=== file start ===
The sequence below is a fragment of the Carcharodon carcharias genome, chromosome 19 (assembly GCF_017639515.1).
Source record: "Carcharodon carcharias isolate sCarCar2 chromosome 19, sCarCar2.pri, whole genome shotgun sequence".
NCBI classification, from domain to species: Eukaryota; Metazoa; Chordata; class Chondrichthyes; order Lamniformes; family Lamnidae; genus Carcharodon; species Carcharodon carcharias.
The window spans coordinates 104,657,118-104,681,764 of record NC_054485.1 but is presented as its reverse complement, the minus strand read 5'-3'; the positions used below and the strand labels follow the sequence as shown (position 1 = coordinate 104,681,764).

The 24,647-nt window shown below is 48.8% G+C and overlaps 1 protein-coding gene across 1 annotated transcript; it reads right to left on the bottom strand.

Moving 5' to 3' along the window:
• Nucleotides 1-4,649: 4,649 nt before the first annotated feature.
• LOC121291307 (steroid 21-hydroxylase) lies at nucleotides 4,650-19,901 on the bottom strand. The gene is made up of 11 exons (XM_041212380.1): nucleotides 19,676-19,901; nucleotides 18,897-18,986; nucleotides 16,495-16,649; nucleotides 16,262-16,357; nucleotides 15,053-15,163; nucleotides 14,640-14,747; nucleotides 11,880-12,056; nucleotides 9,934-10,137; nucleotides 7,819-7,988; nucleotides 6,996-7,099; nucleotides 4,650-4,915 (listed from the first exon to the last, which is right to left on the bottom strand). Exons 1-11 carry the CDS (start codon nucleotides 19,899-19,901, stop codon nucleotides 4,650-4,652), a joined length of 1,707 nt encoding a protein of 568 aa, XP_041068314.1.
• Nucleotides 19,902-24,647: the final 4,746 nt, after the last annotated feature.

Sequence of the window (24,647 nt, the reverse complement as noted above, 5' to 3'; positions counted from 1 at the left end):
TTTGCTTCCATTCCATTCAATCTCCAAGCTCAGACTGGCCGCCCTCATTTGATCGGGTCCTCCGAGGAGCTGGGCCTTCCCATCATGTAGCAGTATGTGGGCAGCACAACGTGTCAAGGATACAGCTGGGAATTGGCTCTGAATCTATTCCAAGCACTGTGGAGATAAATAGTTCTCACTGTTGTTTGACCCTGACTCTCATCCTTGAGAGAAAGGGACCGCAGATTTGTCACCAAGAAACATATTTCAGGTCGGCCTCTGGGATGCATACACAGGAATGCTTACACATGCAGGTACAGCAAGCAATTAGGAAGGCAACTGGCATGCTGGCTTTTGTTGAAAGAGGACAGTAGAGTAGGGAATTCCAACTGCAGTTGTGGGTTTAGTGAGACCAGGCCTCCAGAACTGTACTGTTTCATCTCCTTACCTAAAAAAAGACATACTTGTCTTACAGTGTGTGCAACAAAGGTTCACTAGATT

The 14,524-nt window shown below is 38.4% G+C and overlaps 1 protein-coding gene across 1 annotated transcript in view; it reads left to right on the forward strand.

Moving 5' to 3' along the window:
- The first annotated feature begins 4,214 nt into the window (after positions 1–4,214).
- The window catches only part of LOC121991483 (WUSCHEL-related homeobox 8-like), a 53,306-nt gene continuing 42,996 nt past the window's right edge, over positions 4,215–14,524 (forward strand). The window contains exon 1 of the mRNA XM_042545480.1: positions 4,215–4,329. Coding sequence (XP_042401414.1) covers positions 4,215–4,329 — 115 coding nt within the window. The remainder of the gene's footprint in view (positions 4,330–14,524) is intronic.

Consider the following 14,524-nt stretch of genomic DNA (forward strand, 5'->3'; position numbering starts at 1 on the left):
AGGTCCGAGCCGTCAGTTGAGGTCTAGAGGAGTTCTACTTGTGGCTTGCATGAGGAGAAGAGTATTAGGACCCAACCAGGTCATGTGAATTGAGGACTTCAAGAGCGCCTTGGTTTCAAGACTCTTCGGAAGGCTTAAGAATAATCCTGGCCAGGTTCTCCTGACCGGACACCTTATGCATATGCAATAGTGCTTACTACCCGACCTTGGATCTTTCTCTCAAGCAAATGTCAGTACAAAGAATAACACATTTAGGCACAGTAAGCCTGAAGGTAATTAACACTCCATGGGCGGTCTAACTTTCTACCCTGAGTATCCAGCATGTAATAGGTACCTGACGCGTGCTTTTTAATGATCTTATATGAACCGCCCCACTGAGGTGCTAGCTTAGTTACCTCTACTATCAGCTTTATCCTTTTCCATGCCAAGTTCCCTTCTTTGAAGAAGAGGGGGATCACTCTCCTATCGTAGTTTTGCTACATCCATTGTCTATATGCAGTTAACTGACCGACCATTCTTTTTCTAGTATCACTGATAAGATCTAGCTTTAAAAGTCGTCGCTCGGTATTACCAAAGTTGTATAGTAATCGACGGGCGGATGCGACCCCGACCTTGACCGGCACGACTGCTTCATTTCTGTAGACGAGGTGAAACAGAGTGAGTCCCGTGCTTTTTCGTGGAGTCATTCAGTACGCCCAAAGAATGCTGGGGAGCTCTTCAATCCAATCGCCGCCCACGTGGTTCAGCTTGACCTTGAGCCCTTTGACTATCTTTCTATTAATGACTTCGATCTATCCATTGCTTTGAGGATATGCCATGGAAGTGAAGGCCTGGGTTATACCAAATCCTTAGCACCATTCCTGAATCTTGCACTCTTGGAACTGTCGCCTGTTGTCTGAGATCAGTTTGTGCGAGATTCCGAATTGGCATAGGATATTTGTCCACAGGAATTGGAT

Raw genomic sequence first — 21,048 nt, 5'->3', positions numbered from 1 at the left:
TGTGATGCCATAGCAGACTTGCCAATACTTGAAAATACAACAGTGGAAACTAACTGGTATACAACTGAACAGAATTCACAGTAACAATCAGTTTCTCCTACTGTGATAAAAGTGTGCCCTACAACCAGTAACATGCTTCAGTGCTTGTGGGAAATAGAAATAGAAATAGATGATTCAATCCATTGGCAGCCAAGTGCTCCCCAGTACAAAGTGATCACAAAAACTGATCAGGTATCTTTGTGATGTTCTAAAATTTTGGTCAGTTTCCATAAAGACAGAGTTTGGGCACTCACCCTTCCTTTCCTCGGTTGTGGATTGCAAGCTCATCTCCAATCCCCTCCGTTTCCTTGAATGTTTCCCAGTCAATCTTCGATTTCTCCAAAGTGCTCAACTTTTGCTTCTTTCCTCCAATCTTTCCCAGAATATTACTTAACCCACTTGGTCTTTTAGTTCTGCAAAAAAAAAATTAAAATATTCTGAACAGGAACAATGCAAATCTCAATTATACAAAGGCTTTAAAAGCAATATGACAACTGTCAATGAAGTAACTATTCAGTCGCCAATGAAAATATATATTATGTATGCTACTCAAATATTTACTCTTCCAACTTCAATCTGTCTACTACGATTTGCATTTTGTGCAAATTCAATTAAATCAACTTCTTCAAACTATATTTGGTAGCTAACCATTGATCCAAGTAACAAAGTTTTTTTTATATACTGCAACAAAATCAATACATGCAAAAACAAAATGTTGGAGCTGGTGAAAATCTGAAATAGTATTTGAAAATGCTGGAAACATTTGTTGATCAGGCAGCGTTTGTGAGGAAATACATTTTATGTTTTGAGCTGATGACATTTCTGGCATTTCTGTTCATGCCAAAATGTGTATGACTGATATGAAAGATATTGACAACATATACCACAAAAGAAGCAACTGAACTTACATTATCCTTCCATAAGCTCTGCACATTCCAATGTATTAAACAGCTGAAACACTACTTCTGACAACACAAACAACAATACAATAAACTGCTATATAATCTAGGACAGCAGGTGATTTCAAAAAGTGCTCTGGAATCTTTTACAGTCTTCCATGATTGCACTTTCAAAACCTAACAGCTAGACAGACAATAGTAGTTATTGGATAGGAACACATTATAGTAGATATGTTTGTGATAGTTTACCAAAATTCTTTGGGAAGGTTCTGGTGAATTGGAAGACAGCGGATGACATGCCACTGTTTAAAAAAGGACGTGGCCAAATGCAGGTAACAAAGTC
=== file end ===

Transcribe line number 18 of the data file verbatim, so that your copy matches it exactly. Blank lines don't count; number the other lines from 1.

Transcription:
Raw genomic sequence first — 21,048 nt, 5'->3', positions numbered from 1 at the left: